"From the far racist extreme, this is what you get when you think" of law enforcement in Oakland, Farrise said. "Does the life of a black man in Oakland mean so little that someone can just drive over them, nearly killing them with no response by authorities? Is that where we are in America?"
Laverdure is African American, and So is Asian American.
Attorneys representing both victims plan on holding a press conference today at 1:30 p.m. (PST) at the Waterfront Hotel at Jack London Square in Oakland.
Watson said Oakland police were busy tending to the protests and did not have the manpower to respond to the alleged assault of Laverdure and So.
Witnesses at the scene ran into a nearby subway station and alerted Bay Area Rapid Transit police.
Lt. Frank Lucarelli, of BART police, said that officers went to the street to investigate, though it is not their jurisdiction, and found the two victims being tended to by emergency medical workers. Lucarelli said BART police radioed Oakland police and that they were instructed to take the names of any witnesses and victims, and that Oakland PD would take it from there.
Lucarelli said BART officers were justified in allowing the driver to leave the scene, as the driver did not seem intoxicated and the emotional nature of the situation and the crowd of protesters made any further investigation problematic.
"We did everything we were supposed to do," Lucarelli said. "We just didn't have enough probable cause at the scene, nor was the scene conducive to doing a full-blown investigation. We had no choice but to let the driver go," he said. "We would do the same thing again if we were in that situation."
What has been perceived by the victims, their attorneys and their supporters as apparent inaction by authorities seems yet another black eye for police in a city that in recent years has weathered a spate of ugly police incidents, including the shooting death of Oscar Grant by BART police on New Year's Day in 2009.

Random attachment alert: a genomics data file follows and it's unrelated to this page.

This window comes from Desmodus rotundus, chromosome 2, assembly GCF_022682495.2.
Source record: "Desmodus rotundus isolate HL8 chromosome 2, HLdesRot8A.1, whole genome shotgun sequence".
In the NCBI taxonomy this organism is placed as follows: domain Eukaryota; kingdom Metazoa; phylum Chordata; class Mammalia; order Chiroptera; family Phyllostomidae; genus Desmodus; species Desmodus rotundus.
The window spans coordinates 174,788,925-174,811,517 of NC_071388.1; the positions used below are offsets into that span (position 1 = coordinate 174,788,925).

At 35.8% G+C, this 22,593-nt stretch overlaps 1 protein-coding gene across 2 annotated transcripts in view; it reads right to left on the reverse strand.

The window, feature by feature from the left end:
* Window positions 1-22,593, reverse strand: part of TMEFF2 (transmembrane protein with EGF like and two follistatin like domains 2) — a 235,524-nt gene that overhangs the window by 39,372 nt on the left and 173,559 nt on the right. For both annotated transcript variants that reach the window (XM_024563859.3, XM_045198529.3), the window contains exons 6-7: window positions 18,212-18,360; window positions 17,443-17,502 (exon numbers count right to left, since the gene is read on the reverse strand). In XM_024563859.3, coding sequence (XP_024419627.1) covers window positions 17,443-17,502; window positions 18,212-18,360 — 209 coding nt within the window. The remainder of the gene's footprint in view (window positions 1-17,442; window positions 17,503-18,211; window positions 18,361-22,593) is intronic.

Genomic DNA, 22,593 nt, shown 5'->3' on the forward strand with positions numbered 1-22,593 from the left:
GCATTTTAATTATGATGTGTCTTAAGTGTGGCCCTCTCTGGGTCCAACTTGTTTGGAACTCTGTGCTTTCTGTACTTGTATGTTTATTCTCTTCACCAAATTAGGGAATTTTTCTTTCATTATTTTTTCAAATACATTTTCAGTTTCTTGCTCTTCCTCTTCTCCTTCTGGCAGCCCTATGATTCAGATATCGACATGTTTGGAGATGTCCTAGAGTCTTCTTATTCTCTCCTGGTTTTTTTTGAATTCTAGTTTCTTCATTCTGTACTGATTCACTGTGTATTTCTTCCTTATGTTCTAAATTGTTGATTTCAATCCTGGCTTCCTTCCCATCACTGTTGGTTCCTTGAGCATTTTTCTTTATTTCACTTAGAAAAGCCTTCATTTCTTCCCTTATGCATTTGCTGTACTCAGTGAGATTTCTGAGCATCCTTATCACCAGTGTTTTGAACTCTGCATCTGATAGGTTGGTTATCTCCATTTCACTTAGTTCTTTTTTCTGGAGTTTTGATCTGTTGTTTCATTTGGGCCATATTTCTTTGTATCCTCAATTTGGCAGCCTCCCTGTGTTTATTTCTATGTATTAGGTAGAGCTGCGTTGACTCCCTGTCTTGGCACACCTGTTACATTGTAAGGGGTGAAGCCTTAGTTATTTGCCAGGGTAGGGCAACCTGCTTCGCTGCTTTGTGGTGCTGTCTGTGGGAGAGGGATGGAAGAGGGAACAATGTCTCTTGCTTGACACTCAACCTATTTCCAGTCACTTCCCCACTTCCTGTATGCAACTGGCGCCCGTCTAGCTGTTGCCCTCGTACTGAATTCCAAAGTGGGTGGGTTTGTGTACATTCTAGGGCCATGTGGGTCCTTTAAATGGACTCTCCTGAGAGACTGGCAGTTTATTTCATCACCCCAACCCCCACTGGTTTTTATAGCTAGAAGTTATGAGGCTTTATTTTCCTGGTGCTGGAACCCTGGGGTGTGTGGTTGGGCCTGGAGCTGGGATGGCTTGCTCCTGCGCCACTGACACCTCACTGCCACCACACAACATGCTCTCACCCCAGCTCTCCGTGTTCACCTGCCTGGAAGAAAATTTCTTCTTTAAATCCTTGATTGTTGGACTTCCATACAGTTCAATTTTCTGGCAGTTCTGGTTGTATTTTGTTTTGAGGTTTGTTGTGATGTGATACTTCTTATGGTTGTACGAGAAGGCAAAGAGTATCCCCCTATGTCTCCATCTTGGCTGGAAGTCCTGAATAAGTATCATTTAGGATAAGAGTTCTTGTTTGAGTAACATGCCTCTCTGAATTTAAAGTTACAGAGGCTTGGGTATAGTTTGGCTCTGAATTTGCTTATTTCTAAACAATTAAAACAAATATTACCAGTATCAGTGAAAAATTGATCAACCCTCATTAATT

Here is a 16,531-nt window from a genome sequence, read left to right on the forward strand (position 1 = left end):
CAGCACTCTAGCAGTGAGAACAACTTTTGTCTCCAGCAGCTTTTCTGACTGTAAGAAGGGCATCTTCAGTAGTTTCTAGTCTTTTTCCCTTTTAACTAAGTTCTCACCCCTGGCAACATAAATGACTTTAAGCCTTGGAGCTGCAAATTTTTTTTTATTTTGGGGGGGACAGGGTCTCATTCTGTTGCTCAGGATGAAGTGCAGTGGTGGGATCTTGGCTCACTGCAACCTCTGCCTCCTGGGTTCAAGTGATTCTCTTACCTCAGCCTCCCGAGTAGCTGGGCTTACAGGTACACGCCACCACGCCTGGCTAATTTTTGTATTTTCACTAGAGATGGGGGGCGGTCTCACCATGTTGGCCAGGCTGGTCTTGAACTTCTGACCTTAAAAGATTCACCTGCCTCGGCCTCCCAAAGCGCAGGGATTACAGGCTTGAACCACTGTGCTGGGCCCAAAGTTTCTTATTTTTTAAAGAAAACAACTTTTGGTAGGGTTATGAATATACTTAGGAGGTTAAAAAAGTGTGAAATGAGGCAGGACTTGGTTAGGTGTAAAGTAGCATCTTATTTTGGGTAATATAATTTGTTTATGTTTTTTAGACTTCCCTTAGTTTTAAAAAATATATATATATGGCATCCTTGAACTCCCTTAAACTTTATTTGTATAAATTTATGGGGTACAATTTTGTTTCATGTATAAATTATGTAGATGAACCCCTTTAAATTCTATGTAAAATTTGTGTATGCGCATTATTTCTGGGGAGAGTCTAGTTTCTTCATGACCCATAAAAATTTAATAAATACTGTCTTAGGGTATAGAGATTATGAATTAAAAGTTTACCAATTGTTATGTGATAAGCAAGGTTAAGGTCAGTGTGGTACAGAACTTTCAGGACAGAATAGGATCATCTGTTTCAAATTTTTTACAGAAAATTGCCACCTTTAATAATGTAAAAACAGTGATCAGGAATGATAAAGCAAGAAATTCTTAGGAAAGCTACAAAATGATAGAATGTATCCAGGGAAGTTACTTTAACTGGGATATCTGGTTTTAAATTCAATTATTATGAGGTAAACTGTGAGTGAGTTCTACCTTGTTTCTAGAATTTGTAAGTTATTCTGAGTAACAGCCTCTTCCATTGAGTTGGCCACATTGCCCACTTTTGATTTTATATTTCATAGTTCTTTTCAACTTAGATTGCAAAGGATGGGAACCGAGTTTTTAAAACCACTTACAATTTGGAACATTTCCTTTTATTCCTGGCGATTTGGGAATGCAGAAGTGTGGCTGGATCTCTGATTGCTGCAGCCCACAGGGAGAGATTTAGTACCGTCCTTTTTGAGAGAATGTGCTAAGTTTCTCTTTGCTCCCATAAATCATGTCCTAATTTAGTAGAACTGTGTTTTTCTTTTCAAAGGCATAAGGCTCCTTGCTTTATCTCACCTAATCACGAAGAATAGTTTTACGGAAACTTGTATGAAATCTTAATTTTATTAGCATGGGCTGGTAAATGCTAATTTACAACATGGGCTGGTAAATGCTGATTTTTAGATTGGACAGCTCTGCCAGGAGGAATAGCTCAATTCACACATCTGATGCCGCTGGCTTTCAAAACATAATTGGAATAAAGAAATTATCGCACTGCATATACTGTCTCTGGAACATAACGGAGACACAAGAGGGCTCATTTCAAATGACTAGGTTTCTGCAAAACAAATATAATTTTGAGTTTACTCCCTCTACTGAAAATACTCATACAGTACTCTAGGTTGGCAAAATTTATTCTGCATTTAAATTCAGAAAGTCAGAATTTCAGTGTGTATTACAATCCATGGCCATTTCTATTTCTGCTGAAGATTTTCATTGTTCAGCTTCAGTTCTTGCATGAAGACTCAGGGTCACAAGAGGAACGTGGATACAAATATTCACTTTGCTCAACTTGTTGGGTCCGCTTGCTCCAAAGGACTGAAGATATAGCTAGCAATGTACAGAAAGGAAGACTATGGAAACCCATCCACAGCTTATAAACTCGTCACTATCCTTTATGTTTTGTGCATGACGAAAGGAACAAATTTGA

"It doesn't make any sense at all," said So, a paralegal, who had to have metal screws and brackets inserted into her ankle to hold together her shattered bones. "BART police did not do their job. I hate to say this, but I'm wondering if the driver was of a different race, if the outcome would be a little different? Would he have been held? Would he have been held accountable?"
Both So and Laverdure said it was their first day attending the protests and that they were drawn by the cross-section of participants, the unity and positive energy of the event.
Before the day came to a violent conclusion, with the couple being hoisted into ambulances and rushed to a local hospital, it had been an "awesome day," Laverdure said.
He'd arrived at the protests about 1:30 pm. "It was like a festival. Everyone was just friendly, the weather was great and everyone was enjoying the outside," he said. "It wasn't like a party atmosphere, it was just a really positive, everyone there for one cause."
Laverdure was laid off more than a year ago from his position as a bank teller and had come out "to support everyone" at the protest.
"I'm still just trying to figure out what's going to happen," he said. "The driver had time to think, to react, and his reaction was, 'Screw you guys.'"